Big-Data Operator Has Big First Day in New York
* Company collects data from developers that use its services, and uses technologies that include artificial intelligence and machine learning to help its customers better target users and their behavior
* Jiguang’s rise comes amid a backdrop of a growing pool of Chinese internet users who are relatively less sensitive about data security
(Beijing) — Mobile big-data provider Jiguang ended its first trading day in the U.S. with its shares up 3.5% from its offering price.
Its shares closed at $8.80 on the Nasdaq Stock Market on Thursday, up from its lower-end offering price of $8.50, giving it a market capitalization of over $1 billion. The company issued over 9 million shares to raise $77 million via its initial public offering.
Jiguang, formally known as Aurora Mobile Ltd., is among a group of Chinese technology companies that have recently tapped the U.S. market to raise funds. On the same day, Shanghai-based group-buying site Pinduoduo Inc. also floated on the Nasdaq to raise over $1.6 billion.
“The investors in the U.S. are more familiar with the areas that we are involved — technology, big data and artificial intelligence (AI). In that way we can have a better pool of investors who are more knowledgeable about what we are doing,” Shan-Nen Bong, chief financial officer of Jiguang, told Caixin via a phone interview from New York City on Thursday night.
Founded in 2011, Jiguang is one of the fastest-growing data providers in China, offering services such as push notifications, instant messaging and user analytics for mobile-app developers.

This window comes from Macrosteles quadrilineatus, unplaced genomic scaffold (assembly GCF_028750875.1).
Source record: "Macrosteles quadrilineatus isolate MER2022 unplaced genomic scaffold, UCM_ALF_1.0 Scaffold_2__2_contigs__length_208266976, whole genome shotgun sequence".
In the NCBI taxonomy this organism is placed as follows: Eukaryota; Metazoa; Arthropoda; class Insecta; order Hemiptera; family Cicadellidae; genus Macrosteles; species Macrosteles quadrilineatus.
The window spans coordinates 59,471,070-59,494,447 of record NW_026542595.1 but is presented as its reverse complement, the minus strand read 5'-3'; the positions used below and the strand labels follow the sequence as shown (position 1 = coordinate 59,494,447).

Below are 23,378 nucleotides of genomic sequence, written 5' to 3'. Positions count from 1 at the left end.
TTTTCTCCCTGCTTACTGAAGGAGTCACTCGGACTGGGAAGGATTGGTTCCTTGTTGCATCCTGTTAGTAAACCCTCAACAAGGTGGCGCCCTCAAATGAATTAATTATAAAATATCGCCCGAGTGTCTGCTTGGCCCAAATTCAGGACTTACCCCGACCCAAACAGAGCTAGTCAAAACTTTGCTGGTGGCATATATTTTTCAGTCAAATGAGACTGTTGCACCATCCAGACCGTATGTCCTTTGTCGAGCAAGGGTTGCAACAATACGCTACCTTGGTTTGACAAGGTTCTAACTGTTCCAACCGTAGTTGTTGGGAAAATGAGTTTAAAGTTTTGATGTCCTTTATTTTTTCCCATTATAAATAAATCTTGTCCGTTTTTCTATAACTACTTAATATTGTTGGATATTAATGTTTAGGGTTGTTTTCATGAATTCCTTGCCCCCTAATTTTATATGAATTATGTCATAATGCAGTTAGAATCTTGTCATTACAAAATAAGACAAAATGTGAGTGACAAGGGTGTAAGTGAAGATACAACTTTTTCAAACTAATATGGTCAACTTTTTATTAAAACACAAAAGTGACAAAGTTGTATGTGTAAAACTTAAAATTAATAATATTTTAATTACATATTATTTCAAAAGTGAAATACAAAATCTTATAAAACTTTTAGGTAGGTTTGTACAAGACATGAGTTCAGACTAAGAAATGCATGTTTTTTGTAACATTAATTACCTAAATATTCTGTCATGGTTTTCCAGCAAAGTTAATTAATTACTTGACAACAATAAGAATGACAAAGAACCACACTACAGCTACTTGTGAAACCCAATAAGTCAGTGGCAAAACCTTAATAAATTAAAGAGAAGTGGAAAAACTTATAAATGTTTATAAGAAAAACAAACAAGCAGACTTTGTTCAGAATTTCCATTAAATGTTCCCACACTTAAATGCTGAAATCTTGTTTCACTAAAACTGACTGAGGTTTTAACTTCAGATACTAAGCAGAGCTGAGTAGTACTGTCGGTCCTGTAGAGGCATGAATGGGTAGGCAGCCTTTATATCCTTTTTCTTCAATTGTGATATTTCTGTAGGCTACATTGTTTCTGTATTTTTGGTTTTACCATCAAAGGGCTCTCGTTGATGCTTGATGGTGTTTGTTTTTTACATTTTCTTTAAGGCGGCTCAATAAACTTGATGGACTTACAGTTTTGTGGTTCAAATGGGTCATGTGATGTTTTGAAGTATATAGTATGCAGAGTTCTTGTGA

Jiguang collects data from the developers that use its services, such as sending app alerts. It then uses technologies that include AI and machine learning to help its customers better target users and their behavior.
The firm claims its services have reached around 864 million active mobile devices a month, accounting for 90% of mobile devices in China. The company’s net loss was narrowed by 61% to $1.8 million for the latest quarter ended June 30.
Jiguang’s rise comes amid a backdrop of a growing pool of Chinese internet users who are relatively less sensitive about data security, while in the U.S., the topic of data privacy has come into the spotlight recently as Facebook Inc. and Google LLC have been hammered for not doing enough to protect consumer data.
Bong said his firm collects only “device-level” data authorized by the users, and it doesn’t include personal information stored in their phones such as phone numbers. “For the data usage, we would not output data solutions to customers that can be traced back to any individual phone number,” he said.
The company’s investors include IDG Capital Partners, Mandra Capital and Fidelity Investments, while its main competitor, Beijing-based TalkingData, is backed by Japan’s SoftBank Group.
Contact reporter Mo Yelin (email@example.com)
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